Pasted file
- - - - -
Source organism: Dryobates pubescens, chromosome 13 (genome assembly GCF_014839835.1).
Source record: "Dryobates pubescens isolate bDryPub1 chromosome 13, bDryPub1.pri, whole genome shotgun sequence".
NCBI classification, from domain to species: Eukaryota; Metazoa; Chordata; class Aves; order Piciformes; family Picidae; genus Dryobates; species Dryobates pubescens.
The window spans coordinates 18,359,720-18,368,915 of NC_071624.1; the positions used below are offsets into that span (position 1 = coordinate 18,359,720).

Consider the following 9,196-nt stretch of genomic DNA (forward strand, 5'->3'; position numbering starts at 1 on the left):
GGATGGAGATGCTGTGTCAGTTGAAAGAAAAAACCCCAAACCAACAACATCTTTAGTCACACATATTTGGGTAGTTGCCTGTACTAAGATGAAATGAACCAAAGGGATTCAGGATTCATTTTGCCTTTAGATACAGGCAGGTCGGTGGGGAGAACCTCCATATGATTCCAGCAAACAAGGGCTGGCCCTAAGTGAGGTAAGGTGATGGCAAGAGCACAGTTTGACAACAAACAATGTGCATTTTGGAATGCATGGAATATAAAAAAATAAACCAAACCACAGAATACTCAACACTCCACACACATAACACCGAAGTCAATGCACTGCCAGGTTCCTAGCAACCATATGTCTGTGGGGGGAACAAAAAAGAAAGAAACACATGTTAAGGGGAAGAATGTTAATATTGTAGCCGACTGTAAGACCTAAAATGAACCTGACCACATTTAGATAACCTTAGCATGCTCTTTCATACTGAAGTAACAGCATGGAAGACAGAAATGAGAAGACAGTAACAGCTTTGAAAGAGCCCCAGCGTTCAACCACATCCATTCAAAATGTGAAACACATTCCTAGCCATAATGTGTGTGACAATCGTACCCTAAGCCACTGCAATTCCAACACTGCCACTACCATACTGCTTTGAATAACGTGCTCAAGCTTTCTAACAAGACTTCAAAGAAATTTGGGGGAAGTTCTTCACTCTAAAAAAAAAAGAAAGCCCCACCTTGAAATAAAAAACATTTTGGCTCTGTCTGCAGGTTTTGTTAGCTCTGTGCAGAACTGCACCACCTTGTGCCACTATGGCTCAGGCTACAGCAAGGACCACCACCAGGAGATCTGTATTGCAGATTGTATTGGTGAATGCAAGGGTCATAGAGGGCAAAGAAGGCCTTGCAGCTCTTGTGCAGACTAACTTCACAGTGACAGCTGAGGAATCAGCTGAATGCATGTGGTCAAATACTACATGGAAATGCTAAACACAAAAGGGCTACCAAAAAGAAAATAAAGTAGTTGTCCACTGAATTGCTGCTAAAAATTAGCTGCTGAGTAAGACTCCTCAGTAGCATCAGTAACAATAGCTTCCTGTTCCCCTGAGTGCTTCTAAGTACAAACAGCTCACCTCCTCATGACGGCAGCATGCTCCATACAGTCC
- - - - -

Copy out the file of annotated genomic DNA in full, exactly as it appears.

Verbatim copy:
Source organism: Dryobates pubescens, chromosome 13 (genome assembly GCF_014839835.1).
Source record: "Dryobates pubescens isolate bDryPub1 chromosome 13, bDryPub1.pri, whole genome shotgun sequence".
NCBI classification, from domain to species: Eukaryota; Metazoa; Chordata; class Aves; order Piciformes; family Picidae; genus Dryobates; species Dryobates pubescens.
The window spans coordinates 18,359,720-18,368,915 of NC_071624.1; the positions used below are offsets into that span (position 1 = coordinate 18,359,720).

Consider the following 9,196-nt stretch of genomic DNA (forward strand, 5'->3'; position numbering starts at 1 on the left):
GGATGGAGATGCTGTGTCAGTTGAAAGAAAAAACCCCAAACCAACAACATCTTTAGTCACACATATTTGGGTAGTTGCCTGTACTAAGATGAAATGAACCAAAGGGATTCAGGATTCATTTTGCCTTTAGATACAGGCAGGTCGGTGGGGAGAACCTCCATATGATTCCAGCAAACAAGGGCTGGCCCTAAGTGAGGTAAGGTGATGGCAAGAGCACAGTTTGACAACAAACAATGTGCATTTTGGAATGCATGGAATATAAAAAAATAAACCAAACCACAGAATACTCAACACTCCACACACATAACACCGAAGTCAATGCACTGCCAGGTTCCTAGCAACCATATGTCTGTGGGGGGAACAAAAAAGAAAGAAACACATGTTAAGGGGAAGAATGTTAATATTGTAGCCGACTGTAAGACCTAAAATGAACCTGACCACATTTAGATAACCTTAGCATGCTCTTTCATACTGAAGTAACAGCATGGAAGACAGAAATGAGAAGACAGTAACAGCTTTGAAAGAGCCCCAGCGTTCAACCACATCCATTCAAAATGTGAAACACATTCCTAGCCATAATGTGTGTGACAATCGTACCCTAAGCCACTGCAATTCCAACACTGCCACTACCATACTGCTTTGAATAACGTGCTCAAGCTTTCTAACAAGACTTCAAAGAAATTTGGGGGAAGTTCTTCACTCTAAAAAAAAAAGAAAGCCCCACCTTGAAATAAAAAACATTTTGGCTCTGTCTGCAGGTTTTGTTAGCTCTGTGCAGAACTGCACCACCTTGTGCCACTATGGCTCAGGCTACAGCAAGGACCACCACCAGGAGATCTGTATTGCAGATTGTATTGGTGAATGCAAGGGTCATAGAGGGCAAAGAAGGCCTTGCAGCTCTTGTGCAGACTAACTTCACAGTGACAGCTGAGGAATCAGCTGAATGCATGTGGTCAAATACTACATGGAAATGCTAAACACAAAAGGGCTACCAAAAAGAAAATAAAGTAGTTGTCCACTGAATTGCTGCTAAAAATTAGCTGCTGAGTAAGACTCCTCAGTAGCATCAGTAACAATAGCTTCCTGTTCCCCTGAGTGCTTCTAAGTACAAACAGCTCACCTCCTCATGACGGCAGCATGCTCCATACAGTCC